To give you an idea of how I grade my workouts, see below. This will make interpreting the charts I attach below of my trends much easier.

Session RPE of 10 – 3 or more top sets for my main exercise, RPE of 9-10 for each set, high volume of assistance work (3+ sets to failure), complete exhaustion by workouts end. I have yet to perform a 10 workout and likely never will.

Session RPE of 9 – 2-3 top sets for my main exercise, RPE of 8-10 for each set, moderate volume of assistance work (2-3 sets not to failure), considerable fatigue at end but not exhaustion.

  • I’ll typically perform these workouts when HRV is above baseline

Session RPE of 8 – 1-2 top sets for my main exercise, RPE of 8-9 for each set, low to moderate volume of assistance work (1-3 sets not to failure), moderate fatigue at end

  • I’ll typically perform these workouts when HRV is at the lower end of baseline

Session RPE of 7 – 1 top set for main exercise with an RPE of 8 or less, low volume of assistance work with reduced weight, minimal fatigue at end.

  • I’ll perform this workout when HRV is below baseline with an amber indication (deload)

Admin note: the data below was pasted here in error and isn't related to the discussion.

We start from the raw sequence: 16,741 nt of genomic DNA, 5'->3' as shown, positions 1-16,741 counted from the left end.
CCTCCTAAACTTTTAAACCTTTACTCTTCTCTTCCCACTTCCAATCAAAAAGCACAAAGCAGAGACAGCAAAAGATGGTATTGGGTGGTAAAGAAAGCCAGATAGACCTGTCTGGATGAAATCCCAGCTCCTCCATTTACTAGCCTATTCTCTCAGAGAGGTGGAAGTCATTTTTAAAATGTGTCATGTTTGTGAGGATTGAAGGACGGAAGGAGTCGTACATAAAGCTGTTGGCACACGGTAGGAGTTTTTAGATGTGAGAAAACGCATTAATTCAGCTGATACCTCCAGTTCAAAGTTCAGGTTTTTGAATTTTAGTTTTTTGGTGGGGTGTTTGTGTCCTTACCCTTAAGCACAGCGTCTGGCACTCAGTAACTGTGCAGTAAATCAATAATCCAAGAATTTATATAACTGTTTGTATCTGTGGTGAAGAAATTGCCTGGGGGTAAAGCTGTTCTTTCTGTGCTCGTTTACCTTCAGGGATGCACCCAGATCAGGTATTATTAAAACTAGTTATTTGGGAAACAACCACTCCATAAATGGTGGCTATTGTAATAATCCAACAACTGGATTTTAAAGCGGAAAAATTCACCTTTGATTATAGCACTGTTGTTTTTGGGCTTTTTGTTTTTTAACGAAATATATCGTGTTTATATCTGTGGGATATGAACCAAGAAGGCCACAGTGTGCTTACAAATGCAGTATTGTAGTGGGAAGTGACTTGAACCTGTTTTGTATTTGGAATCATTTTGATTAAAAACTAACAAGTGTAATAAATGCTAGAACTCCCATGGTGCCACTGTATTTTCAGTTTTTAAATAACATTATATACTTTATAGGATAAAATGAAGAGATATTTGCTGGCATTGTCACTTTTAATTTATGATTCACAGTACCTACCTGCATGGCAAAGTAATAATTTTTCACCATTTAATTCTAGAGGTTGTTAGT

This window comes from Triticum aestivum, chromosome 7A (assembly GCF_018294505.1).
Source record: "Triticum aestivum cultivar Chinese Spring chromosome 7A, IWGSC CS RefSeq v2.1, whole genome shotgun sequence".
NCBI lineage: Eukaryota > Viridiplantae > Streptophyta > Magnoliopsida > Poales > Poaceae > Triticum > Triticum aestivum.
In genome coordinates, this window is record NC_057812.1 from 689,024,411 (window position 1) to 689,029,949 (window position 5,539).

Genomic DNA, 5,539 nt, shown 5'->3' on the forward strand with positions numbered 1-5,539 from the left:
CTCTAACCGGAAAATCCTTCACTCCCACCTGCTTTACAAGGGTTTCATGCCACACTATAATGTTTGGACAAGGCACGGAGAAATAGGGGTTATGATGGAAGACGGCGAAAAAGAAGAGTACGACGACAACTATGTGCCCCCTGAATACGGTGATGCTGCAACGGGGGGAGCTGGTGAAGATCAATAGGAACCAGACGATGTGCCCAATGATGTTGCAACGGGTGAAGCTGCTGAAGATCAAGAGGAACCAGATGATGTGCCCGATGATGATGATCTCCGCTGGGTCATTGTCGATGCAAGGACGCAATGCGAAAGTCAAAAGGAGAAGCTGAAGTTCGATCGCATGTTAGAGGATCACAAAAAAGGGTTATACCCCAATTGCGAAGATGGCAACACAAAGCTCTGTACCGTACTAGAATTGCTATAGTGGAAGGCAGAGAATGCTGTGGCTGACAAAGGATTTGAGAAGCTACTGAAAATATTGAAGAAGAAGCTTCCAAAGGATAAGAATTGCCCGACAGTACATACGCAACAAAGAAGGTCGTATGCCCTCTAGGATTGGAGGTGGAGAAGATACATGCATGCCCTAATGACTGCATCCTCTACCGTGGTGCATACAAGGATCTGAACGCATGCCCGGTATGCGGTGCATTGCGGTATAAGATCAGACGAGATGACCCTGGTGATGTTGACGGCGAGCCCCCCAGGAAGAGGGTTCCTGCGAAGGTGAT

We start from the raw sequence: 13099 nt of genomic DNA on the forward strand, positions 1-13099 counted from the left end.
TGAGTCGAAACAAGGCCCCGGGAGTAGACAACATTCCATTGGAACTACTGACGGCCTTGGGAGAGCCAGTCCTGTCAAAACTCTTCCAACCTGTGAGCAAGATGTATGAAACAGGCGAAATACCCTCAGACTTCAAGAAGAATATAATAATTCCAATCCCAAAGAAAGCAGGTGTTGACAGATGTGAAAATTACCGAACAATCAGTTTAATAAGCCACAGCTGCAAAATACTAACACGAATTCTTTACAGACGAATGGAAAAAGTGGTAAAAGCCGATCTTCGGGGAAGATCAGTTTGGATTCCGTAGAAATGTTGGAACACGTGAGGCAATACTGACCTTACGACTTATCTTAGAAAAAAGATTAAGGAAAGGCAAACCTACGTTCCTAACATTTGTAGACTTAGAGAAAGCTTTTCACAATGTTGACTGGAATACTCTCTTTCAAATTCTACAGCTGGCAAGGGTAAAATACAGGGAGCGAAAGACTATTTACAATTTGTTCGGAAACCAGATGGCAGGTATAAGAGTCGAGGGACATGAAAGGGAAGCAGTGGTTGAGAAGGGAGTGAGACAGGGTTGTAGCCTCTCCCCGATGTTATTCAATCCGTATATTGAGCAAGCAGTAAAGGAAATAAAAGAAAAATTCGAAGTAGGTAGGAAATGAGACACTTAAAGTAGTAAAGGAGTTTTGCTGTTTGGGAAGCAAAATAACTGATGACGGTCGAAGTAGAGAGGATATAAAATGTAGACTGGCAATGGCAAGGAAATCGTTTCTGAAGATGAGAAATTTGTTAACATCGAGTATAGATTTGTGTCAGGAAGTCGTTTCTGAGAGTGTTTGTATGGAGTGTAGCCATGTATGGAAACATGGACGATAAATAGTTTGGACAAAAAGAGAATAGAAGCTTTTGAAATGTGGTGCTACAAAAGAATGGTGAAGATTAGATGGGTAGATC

Session RPE of 5 – No main exercise performed, light weight, moderate volume

  • This is what I’ve been doing on Sunday’s to hit delts and arm’s since I don’t do much work for them during my main sessions on Mon-Wed-Fri

Session RPE of 3 – Active recovery work for 20-40 minutes. This can be in the form of light jogging, sled dragging, circuits, etc.

  • I try and perform these workouts the day after each workout to facilitate recovery and maintain an aerobic base level of conditioning

Session RPE of 1 – Leisurely walk for 30-40 minutes. This can hardly be described as a workout but it’s more than a zero so I will log it when it happens.

  • This happens sometimes instead of an active recovery session.. usually when I’m visiting my folks as we’ll take a lot of walks.